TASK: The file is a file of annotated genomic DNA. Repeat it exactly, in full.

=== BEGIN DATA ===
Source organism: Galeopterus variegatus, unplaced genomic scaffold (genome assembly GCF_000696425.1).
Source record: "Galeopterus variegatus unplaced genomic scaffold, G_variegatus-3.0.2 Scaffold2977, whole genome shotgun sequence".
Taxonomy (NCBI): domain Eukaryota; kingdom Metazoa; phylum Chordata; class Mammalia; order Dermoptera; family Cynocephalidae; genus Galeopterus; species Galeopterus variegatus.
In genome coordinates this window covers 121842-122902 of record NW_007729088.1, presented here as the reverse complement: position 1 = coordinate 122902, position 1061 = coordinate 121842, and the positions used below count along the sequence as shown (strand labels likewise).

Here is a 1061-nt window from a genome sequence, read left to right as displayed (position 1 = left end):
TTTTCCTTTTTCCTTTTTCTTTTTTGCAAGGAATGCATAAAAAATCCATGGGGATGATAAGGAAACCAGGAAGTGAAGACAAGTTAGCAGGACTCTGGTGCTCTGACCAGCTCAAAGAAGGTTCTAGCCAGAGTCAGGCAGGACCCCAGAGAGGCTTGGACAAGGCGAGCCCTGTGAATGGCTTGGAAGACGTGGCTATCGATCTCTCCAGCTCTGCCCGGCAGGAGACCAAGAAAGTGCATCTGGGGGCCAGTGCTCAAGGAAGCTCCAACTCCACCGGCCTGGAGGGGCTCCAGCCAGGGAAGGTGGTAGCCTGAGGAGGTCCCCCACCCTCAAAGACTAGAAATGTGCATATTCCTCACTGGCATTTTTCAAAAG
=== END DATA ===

Source organism: Galeopterus variegatus, unplaced genomic scaffold (genome assembly GCF_000696425.1).
Source record: "Galeopterus variegatus unplaced genomic scaffold, G_variegatus-3.0.2 Scaffold2977, whole genome shotgun sequence".
Taxonomy (NCBI): domain Eukaryota; kingdom Metazoa; phylum Chordata; class Mammalia; order Dermoptera; family Cynocephalidae; genus Galeopterus; species Galeopterus variegatus.
In genome coordinates this window covers 121842-122902 of record NW_007729088.1, presented here as the reverse complement: position 1 = coordinate 122902, position 1061 = coordinate 121842, and the positions used below count along the sequence as shown (strand labels likewise).

Here is a 1061-nt window from a genome sequence, read left to right as displayed (position 1 = left end):
TTTTCCTTTTTCCTTTTTCTTTTTTGCAAGGAATGCATAAAAAATCCATGGGGATGATAAGGAAACCAGGAAGTGAAGACAAGTTAGCAGGACTCTGGTGCTCTGACCAGCTCAAAGAAGGTTCTAGCCAGAGTCAGGCAGGACCCCAGAGAGGCTTGGACAAGGCGAGCCCTGTGAATGGCTTGGAAGACGTGGCTATCGATCTCTCCAGCTCTGCCCGGCAGGAGACCAAGAAAGTGCATCTGGGGGCCAGTGCTCAAGGAAGCTCCAACTCCACCGGCCTGGAGGGGCTCCAGCCAGGGAAGGTGGTAGCCTGAGGAGGTCCCCCACCCTCAAAGACTAGAAATGTGCATATTCCTCACTGGCATTTTTCAAAAG